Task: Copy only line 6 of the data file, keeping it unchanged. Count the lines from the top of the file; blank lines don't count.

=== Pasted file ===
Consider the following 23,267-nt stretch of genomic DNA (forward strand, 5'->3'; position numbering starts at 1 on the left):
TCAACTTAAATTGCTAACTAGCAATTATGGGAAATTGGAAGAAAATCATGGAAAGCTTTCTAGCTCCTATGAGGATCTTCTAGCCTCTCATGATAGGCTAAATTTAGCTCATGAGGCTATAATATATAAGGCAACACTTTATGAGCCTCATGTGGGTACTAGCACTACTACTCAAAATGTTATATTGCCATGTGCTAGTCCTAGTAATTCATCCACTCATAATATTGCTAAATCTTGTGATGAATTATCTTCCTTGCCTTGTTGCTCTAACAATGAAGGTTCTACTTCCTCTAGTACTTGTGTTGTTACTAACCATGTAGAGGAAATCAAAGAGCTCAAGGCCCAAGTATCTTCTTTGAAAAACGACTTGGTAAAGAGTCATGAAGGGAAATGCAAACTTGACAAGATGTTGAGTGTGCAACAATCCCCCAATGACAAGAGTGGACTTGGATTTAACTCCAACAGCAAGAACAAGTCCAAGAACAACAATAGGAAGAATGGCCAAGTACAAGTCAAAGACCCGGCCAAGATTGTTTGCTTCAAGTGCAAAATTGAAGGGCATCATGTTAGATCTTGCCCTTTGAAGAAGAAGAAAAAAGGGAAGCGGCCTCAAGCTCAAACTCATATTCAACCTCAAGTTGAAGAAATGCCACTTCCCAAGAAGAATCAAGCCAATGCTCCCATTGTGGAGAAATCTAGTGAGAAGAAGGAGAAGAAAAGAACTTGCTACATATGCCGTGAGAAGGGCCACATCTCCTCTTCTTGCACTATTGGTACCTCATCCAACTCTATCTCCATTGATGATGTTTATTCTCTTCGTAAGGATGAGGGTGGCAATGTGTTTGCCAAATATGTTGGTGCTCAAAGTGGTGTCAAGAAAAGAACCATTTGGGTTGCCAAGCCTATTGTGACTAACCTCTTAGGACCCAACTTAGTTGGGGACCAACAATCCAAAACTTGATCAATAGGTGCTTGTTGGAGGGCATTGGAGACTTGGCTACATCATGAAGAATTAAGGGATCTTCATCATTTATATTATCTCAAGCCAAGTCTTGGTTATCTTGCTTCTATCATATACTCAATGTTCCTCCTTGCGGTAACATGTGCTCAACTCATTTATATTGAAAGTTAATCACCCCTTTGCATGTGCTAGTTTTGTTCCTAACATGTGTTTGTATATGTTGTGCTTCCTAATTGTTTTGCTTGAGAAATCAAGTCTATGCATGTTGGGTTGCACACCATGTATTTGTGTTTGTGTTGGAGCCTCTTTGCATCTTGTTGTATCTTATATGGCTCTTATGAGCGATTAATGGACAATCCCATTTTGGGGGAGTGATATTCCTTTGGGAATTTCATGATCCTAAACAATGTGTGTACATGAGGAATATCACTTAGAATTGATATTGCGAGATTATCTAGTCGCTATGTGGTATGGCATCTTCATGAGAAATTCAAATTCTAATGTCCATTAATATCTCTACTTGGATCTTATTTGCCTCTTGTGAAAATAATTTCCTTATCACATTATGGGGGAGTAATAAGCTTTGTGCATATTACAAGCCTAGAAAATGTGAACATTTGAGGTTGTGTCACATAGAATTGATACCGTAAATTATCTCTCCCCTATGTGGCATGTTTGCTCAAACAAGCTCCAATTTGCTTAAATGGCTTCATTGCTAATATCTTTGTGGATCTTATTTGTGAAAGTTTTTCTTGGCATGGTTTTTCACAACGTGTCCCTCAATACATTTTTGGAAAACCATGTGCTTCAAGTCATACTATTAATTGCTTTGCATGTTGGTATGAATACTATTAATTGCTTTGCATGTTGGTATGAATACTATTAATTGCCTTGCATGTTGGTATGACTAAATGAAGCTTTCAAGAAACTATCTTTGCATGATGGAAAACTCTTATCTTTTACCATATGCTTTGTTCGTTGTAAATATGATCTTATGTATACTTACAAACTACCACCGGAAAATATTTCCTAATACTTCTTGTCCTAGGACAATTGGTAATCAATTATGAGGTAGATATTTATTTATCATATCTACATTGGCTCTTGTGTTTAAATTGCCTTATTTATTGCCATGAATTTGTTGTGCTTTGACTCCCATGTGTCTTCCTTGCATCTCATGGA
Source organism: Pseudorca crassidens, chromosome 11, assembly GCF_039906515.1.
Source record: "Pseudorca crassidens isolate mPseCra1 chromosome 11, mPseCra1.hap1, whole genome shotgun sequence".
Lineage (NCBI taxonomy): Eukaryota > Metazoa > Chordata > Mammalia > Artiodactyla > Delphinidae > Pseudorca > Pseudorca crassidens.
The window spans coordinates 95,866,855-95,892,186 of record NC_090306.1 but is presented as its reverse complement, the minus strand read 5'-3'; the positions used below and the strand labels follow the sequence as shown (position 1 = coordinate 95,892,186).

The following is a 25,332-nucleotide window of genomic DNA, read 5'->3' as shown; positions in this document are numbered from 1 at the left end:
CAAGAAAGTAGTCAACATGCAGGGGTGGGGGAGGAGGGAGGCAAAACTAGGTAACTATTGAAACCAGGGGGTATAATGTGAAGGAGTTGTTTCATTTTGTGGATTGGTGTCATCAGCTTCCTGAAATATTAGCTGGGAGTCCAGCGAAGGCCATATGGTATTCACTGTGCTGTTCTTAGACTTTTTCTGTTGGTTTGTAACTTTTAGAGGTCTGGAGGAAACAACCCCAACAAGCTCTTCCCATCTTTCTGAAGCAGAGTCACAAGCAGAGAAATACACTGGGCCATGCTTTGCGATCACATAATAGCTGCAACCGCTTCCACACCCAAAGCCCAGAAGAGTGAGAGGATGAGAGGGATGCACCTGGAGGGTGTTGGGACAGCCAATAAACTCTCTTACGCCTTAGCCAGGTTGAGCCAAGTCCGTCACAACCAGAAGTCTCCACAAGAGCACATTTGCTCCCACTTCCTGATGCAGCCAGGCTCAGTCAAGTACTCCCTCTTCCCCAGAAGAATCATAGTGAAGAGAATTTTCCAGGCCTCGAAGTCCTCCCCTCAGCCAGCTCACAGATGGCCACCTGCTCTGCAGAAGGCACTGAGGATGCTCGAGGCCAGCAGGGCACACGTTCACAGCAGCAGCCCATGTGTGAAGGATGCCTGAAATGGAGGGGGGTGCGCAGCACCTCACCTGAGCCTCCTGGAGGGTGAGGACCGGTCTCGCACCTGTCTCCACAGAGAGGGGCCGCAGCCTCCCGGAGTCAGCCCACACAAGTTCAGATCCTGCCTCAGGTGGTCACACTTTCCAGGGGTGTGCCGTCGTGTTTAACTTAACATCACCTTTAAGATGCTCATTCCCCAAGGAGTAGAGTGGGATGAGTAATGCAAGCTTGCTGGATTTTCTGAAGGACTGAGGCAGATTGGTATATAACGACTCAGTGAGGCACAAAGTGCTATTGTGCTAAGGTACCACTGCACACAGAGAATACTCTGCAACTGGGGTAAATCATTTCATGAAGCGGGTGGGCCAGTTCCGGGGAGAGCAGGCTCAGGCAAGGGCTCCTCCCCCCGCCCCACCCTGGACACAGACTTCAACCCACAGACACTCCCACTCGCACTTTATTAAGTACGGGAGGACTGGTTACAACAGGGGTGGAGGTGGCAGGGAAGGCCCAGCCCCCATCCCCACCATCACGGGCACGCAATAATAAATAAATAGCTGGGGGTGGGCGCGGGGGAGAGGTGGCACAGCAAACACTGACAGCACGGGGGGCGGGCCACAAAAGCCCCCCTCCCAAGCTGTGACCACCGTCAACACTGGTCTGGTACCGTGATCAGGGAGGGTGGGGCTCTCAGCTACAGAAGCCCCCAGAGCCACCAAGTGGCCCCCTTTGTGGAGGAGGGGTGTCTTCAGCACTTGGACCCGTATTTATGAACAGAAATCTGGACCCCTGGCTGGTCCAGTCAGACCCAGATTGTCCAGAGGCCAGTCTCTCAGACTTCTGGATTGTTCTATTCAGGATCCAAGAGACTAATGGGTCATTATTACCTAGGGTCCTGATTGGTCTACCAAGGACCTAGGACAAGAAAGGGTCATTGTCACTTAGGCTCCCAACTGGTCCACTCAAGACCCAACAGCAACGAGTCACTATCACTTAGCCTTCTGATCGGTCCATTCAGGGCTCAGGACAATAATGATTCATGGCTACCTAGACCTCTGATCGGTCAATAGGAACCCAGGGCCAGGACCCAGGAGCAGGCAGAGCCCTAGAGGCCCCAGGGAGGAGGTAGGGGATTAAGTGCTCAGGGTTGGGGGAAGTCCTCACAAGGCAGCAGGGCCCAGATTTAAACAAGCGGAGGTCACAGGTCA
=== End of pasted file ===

The window spans coordinates 95,866,855-95,892,186 of record NC_090306.1 but is presented as its reverse complement, the minus strand read 5'-3'; the positions used below and the strand labels follow the sequence as shown (position 1 = coordinate 95,892,186).